Symposium’s call for non-partisanship is essential

From brutal campaign ads to personal attacks to the not-so-friendly moniker Barrack Hussein, the battlefield of politics has been particularly nasty in recent years.

Such nastiness is rooted in rigid partisanship, which has contributed to an endemic inability of lawmakers of different parties to work with one another.

In the midst of this national fiasco, the USC Schwarzenegger Institute for State and Global Policy hosted its inaugural symposium on Monday. The symposium featured a panel discussion with politicians including Senator John McCain (R-Ariz.) and former governor of New Mexico Bill Richardson, which stressed the importance of, as USC President C.L. Max Nikias put it, coming together “beyond the poisonous atmosphere of partisanship.”

This is a refreshing message to hear from political figures.

Starting in 2008, progress on essential health care reform was at a standstill for months because Republicans and Democrats refused to budge from their respective platforms’ positions on the issue. Mitt Romney has been called a “perfectly lubricated weathervane” for his flip-flops on issues such as abortion, gun control and Don’t Ask, Don’t Tell—most likely so that he could adhere more closely to his party’s strict expectations.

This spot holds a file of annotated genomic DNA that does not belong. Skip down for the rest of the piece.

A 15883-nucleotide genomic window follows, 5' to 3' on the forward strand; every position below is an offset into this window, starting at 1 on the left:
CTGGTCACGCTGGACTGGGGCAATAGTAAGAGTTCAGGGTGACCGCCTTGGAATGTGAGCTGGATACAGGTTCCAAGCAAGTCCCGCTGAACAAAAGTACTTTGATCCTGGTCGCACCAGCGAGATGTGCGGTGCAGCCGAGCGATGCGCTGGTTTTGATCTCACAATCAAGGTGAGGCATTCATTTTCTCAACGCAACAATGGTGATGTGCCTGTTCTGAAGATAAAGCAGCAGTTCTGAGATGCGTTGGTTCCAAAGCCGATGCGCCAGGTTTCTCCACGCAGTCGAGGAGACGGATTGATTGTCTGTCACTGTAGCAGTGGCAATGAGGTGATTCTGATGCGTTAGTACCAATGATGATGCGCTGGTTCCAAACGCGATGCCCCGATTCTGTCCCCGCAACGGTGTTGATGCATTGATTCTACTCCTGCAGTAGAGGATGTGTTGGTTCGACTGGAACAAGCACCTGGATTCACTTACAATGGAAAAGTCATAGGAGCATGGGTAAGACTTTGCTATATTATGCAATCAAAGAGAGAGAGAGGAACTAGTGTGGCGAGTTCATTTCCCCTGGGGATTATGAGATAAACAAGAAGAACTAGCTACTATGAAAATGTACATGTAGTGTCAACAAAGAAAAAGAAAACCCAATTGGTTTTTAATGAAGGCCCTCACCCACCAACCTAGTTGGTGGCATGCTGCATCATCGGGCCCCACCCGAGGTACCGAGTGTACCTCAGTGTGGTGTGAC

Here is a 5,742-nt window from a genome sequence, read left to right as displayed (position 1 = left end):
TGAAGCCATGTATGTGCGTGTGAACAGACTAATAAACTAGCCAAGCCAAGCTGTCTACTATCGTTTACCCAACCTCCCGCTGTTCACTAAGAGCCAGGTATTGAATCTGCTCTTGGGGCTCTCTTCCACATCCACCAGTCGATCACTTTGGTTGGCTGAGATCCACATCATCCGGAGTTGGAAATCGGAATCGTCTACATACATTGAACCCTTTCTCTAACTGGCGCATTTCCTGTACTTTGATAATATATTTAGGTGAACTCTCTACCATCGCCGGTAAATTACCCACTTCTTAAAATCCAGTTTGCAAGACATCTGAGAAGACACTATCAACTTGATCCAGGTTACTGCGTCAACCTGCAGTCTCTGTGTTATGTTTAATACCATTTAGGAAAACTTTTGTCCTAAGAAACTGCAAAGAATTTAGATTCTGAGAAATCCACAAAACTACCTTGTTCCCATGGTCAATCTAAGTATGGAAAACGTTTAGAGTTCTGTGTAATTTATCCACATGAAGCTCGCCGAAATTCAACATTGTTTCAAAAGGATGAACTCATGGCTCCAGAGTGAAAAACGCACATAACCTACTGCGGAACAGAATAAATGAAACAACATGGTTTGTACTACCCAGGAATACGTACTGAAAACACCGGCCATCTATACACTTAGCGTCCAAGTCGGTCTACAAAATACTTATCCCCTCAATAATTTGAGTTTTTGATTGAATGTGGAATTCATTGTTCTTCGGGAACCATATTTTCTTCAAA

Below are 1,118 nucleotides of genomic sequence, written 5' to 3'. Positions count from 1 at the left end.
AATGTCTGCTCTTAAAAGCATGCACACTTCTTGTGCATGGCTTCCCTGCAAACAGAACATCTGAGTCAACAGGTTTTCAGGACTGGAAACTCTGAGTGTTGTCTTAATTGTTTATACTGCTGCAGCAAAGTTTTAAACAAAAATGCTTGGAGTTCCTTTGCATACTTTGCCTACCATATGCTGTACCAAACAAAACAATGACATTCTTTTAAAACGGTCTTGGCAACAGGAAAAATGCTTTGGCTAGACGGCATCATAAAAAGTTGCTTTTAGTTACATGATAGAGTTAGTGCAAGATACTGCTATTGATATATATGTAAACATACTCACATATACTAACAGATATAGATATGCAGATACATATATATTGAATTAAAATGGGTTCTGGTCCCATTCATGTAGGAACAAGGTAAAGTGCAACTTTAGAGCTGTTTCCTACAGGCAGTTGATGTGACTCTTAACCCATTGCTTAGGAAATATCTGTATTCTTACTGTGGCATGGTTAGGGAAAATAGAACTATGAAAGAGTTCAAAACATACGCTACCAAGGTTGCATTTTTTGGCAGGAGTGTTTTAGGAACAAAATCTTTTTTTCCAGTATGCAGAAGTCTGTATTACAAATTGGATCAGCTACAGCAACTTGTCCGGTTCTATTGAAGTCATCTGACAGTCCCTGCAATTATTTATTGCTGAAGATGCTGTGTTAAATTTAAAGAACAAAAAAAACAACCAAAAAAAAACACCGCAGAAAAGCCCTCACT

Panelist and former Florida governor, Charlie Crist, noted how this divide extends even into the realm of basic human decency. Crist was once chewed out by fellow Republicans for hugging President Obama.

As long as political parties continue to vilify their members for attempts at cooperation, compromise and simple respect, Washington will only become more dishonest, more closed-minded and more feral. The Symposium must be the first of many high-profile assemblies to advocate against this phenomenon, or the situation will quickly worsen.

Whether the players present at the symposium will follow their own advice remains to be seen, but someone in power needs to take their words to heart—before the entire American democratic process is so divisive as to be entirely stagnant.